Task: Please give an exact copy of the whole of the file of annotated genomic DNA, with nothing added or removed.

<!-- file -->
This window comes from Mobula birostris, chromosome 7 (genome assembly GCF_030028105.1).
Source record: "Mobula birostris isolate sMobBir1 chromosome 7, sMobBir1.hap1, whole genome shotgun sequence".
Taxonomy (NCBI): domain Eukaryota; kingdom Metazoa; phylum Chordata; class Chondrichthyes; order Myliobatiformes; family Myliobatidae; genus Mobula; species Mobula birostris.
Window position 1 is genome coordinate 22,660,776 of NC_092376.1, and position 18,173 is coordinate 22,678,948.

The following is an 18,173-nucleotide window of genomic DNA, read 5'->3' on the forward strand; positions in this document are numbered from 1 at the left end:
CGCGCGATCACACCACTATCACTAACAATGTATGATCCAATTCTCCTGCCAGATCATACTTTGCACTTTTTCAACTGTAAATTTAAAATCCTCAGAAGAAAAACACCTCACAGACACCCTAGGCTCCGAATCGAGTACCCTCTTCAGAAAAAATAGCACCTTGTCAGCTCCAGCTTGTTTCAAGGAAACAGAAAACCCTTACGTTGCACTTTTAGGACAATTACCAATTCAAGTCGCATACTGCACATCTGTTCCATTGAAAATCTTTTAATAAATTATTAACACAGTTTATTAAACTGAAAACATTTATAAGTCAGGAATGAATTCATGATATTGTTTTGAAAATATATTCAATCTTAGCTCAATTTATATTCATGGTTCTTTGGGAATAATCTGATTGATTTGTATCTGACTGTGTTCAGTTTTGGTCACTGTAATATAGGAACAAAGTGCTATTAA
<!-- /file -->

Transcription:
This window comes from Mobula birostris, chromosome 7 (genome assembly GCF_030028105.1).
Source record: "Mobula birostris isolate sMobBir1 chromosome 7, sMobBir1.hap1, whole genome shotgun sequence".
Taxonomy (NCBI): domain Eukaryota; kingdom Metazoa; phylum Chordata; class Chondrichthyes; order Myliobatiformes; family Myliobatidae; genus Mobula; species Mobula birostris.
Window position 1 is genome coordinate 22,660,776 of NC_092376.1, and position 18,173 is coordinate 22,678,948.

The following is an 18,173-nucleotide window of genomic DNA, read 5'->3' on the forward strand; positions in this document are numbered from 1 at the left end:
CGCGCGATCACACCACTATCACTAACAATGTATGATCCAATTCTCCTGCCAGATCATACTTTGCACTTTTTCAACTGTAAATTTAAAATCCTCAGAAGAAAAACACCTCACAGACACCCTAGGCTCCGAATCGAGTACCCTCTTCAGAAAAAATAGCACCTTGTCAGCTCCAGCTTGTTTCAAGGAAACAGAAAACCCTTACGTTGCACTTTTAGGACAATTACCAATTCAAGTCGCATACTGCACATCTGTTCCATTGAAAATCTTTTAATAAATTATTAACACAGTTTATTAAACTGAAAACATTTATAAGTCAGGAATGAATTCATGATATTGTTTTGAAAATATATTCAATCTTAGCTCAATTTATATTCATGGTTCTTTGGGAATAATCTGATTGATTTGTATCTGACTGTGTTCAGTTTTGGTCACTGTAATATAGGAACAAAGTGCTATTAA